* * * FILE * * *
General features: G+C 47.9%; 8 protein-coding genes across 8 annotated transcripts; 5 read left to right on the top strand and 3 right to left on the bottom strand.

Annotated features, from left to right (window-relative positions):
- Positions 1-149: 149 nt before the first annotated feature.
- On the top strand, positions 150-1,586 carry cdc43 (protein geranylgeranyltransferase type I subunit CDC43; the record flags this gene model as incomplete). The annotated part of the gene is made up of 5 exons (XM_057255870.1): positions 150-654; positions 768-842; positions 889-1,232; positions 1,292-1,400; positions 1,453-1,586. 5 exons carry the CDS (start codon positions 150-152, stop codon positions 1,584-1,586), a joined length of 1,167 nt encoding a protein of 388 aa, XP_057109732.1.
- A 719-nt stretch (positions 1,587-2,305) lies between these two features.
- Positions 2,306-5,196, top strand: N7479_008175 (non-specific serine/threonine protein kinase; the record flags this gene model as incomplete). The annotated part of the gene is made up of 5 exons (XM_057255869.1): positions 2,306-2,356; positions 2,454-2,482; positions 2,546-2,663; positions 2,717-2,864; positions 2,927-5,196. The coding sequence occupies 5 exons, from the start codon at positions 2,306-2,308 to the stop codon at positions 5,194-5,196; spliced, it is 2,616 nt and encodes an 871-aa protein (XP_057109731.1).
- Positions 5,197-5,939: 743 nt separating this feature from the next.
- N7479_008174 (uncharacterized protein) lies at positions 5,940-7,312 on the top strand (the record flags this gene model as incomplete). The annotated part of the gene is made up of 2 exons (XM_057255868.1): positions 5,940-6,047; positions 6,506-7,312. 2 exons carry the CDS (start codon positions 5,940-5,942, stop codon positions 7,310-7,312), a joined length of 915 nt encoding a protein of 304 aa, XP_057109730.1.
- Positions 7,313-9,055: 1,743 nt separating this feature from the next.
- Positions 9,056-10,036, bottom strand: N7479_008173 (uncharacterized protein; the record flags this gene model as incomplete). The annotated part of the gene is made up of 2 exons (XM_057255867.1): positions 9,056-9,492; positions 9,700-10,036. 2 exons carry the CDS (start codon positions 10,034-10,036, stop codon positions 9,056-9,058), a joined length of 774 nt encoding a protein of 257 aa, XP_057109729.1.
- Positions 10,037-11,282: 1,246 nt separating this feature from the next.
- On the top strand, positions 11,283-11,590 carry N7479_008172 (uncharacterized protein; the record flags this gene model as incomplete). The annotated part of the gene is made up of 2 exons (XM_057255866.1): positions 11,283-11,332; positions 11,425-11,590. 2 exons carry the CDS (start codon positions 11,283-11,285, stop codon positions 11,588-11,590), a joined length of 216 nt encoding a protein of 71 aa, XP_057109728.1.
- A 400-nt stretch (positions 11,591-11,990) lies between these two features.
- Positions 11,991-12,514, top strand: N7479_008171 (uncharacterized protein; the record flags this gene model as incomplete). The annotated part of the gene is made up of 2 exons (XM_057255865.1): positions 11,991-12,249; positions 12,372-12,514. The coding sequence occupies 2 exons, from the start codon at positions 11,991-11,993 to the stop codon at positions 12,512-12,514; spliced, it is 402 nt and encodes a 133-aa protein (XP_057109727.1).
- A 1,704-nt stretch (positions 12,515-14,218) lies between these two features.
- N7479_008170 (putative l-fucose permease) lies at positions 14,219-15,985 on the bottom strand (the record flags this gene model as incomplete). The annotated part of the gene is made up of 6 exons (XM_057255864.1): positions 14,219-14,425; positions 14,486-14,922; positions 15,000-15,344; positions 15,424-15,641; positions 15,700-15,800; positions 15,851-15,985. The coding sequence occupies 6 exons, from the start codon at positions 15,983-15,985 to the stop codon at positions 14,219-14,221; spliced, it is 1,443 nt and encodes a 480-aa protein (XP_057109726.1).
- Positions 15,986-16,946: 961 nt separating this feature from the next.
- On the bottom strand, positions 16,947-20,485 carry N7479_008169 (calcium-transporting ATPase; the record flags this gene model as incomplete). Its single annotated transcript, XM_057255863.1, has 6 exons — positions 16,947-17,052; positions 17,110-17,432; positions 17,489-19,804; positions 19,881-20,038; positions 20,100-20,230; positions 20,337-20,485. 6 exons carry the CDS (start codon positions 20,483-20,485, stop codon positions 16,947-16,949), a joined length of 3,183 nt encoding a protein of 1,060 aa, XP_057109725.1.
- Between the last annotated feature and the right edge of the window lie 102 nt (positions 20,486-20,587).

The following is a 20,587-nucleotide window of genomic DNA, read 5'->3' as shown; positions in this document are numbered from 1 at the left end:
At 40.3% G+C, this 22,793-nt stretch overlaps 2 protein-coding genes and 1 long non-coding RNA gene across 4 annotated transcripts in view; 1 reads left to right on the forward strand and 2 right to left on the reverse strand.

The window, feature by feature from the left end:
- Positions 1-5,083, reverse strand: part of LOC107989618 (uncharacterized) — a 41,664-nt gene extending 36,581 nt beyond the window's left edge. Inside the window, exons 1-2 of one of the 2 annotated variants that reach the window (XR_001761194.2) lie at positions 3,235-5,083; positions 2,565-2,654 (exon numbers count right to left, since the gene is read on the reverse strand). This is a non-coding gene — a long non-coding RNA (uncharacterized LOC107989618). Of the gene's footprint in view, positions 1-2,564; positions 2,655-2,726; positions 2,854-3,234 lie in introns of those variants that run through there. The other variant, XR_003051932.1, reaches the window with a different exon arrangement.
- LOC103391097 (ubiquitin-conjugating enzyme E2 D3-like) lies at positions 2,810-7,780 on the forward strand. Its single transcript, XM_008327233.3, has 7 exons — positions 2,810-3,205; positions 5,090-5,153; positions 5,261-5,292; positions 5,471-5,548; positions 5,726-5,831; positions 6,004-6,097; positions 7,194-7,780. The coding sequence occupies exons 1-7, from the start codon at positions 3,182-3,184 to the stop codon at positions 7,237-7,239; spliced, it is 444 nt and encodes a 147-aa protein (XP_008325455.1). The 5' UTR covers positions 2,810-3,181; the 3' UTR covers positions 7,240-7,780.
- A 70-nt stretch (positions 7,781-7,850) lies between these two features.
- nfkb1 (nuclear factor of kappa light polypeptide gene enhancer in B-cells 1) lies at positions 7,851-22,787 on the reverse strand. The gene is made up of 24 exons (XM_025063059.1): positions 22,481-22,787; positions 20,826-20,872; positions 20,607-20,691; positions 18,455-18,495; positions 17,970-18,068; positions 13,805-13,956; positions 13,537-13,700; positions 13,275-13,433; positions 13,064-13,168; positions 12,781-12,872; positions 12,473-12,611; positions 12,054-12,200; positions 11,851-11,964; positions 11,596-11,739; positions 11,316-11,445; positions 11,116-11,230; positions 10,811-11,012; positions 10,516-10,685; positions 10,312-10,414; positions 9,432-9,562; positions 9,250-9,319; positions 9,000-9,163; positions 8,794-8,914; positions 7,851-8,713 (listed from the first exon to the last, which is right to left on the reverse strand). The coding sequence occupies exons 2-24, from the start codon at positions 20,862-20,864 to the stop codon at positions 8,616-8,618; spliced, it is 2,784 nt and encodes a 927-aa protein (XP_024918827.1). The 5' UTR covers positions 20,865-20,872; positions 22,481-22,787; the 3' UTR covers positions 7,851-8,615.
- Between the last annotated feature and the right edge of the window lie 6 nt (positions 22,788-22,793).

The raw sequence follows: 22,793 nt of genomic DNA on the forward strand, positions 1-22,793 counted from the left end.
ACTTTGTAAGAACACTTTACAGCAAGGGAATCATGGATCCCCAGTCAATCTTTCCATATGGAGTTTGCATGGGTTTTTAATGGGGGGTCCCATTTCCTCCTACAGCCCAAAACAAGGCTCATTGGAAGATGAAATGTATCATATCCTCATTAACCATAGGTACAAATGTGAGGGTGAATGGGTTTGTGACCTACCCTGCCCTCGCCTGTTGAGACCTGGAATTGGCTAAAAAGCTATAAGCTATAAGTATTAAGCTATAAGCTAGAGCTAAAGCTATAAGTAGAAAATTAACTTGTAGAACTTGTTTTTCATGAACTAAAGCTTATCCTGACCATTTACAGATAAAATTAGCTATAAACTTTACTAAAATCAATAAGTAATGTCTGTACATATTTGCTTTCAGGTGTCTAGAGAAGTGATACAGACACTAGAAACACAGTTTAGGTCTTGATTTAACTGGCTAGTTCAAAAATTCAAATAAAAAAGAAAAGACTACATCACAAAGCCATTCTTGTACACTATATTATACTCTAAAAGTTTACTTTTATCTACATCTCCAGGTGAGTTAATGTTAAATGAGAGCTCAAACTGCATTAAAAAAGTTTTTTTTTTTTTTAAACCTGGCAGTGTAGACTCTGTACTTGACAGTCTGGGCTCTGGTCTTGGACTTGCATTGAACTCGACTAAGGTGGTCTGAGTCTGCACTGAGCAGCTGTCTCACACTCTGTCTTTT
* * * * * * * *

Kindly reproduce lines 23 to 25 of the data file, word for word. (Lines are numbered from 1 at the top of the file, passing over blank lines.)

- Positions 1-5,083, reverse strand: part of LOC107989618 (uncharacterized) — a 41,664-nt gene extending 36,581 nt beyond the window's left edge. Inside the window, exons 1-2 of one of the 2 annotated variants that reach the window (XR_001761194.2) lie at positions 3,235-5,083; positions 2,565-2,654 (exon numbers count right to left, since the gene is read on the reverse strand). This is a non-coding gene — a long non-coding RNA (uncharacterized LOC107989618). Of the gene's footprint in view, positions 1-2,564; positions 2,655-2,726; positions 2,854-3,234 lie in introns of those variants that run through there. The other variant, XR_003051932.1, reaches the window with a different exon arrangement.
- LOC103391097 (ubiquitin-conjugating enzyme E2 D3-like) lies at positions 2,810-7,780 on the forward strand. Its single transcript, XM_008327233.3, has 7 exons — positions 2,810-3,205; positions 5,090-5,153; positions 5,261-5,292; positions 5,471-5,548; positions 5,726-5,831; positions 6,004-6,097; positions 7,194-7,780. The coding sequence occupies exons 1-7, from the start codon at positions 3,182-3,184 to the stop codon at positions 7,237-7,239; spliced, it is 444 nt and encodes a 147-aa protein (XP_008325455.1). The 5' UTR covers positions 2,810-3,181; the 3' UTR covers positions 7,240-7,780.
- A 70-nt stretch (positions 7,781-7,850) lies between these two features.